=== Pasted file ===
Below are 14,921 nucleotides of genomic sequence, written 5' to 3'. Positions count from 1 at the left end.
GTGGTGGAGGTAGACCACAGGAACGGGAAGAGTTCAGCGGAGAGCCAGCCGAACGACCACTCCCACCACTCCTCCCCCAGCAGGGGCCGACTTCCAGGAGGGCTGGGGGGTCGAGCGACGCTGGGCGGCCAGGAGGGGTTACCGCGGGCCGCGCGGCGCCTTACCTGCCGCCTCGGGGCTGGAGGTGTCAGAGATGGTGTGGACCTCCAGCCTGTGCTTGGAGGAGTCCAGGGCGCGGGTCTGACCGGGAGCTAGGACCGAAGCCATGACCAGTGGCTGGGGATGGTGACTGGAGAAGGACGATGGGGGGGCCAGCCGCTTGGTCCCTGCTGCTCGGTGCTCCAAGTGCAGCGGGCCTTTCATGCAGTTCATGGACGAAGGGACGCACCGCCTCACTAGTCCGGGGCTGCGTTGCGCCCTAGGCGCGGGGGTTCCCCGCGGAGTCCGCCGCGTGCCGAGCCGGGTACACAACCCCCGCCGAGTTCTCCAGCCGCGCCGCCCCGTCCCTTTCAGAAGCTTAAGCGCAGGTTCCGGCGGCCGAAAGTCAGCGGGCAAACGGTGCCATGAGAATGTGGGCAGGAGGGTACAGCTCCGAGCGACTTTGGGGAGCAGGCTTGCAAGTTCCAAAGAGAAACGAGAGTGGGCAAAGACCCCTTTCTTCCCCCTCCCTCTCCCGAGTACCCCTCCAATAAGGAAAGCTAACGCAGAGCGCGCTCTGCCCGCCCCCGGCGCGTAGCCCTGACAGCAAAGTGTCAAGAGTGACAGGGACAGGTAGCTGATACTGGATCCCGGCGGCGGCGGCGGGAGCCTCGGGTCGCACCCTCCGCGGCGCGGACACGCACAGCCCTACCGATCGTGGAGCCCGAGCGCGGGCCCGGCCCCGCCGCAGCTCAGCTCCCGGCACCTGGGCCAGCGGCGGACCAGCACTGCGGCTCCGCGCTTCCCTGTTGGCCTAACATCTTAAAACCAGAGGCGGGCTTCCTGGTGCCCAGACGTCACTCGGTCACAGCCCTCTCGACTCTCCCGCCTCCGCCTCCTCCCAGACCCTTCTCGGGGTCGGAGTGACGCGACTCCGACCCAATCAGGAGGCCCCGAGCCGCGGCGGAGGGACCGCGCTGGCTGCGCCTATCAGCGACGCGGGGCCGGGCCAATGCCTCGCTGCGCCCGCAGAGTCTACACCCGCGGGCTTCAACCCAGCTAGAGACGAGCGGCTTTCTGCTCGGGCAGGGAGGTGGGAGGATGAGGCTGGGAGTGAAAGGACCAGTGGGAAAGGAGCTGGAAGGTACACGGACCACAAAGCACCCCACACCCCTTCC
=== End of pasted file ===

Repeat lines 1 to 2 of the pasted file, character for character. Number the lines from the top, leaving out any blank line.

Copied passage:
Below are 14,921 nucleotides of genomic sequence, written 5' to 3'. Positions count from 1 at the left end.
GTGGTGGAGGTAGACCACAGGAACGGGAAGAGTTCAGCGGAGAGCCAGCCGAACGACCACTCCCACCACTCCTCCCCCAGCAGGGGCCGACTTCCAGGAGGGCTGGGGGGTCGAGCGACGCTGGGCGGCCAGGAGGGGTTACCGCGGGCCGCGCGGCGCCTTACCTGCCGCCTCGGGGCTGGAGGTGTCAGAGATGGTGTGGACCTCCAGCCTGTGCTTGGAGGAGTCCAGGGCGCGGGTCTGACCGGGAGCTAGGACCGAAGCCATGACCAGTGGCTGGGGATGGTGACTGGAGAAGGACGATGGGGGGGCCAGCCGCTTGGTCCCTGCTGCTCGGTGCTCCAAGTGCAGCGGGCCTTTCATGCAGTTCATGGACGAAGGGACGCACCGCCTCACTAGTCCGGGGCTGCGTTGCGCCCTAGGCGCGGGGGTTCCCCGCGGAGTCCGCCGCGTGCCGAGCCGGGTACACAACCCCCGCCGAGTTCTCCAGCCGCGCCGCCCCGTCCCTTTCAGAAGCTTAAGCGCAGGTTCCGGCGGCCGAAAGTCAGCGGGCAAACGGTGCCATGAGAATGTGGGCAGGAGGGTACAGCTCCGAGCGACTTTGGGGAGCAGGCTTGCAAGTTCCAAAGAGAAACGAGAGTGGGCAAAGACCCCTTTCTTCCCCCTCCCTCTCCCGAGTACCCCTCCAATAAGGAAAGCTAACGCAGAGCGCGCTCTGCCCGCCCCCGGCGCGTAGCCCTGACAGCAAAGTGTCAAGAGTGACAGGGACAGGTAGCTGATACTGGATCCCGGCGGCGGCGGCGGGAGCCTCGGGTCGCACCCTCCGCGGCGCGGACACGCACAGCCCTACCGATCGTGGAGCCCGAGCGCGGGCCCGGCCCCGCCGCAGCTCAGCTCCCGGCACCTGGGCCAGCGGCGGACCAGCACTGCGGCTCCGCGCTTCCCTGTTGGCCTAACATCTTAAAACCAGAGGCGGGCTTCCTGGTGCCCAGACGTCACTCGGTCACAGCCCTCTCGACTCTCCCGCCTCCGCCTCCTCCCAGACCCTTCTCGGGGTCGGAGTGACGCGACTCCGACCCAATCAGGAGGCCCCGAGCCGCGGCGGAGGGACCGCGCTGGCTGCGCCTATCAGCGACGCGGGGCCGGGCCAATGCCTCGCTGCGCCCGCAGAGTCTACACCCGCGGGCTTCAACCCAGCTAGAGACGAGCGGCTTTCTGCTCGGGCAGGGAGGTGGGAGGATGAGGCTGGGAGTGAAAGGACCAGTGGGAAAGGAGCTGGAAGGTACACGGACCACAAAGCACCCCACACCCCTTCC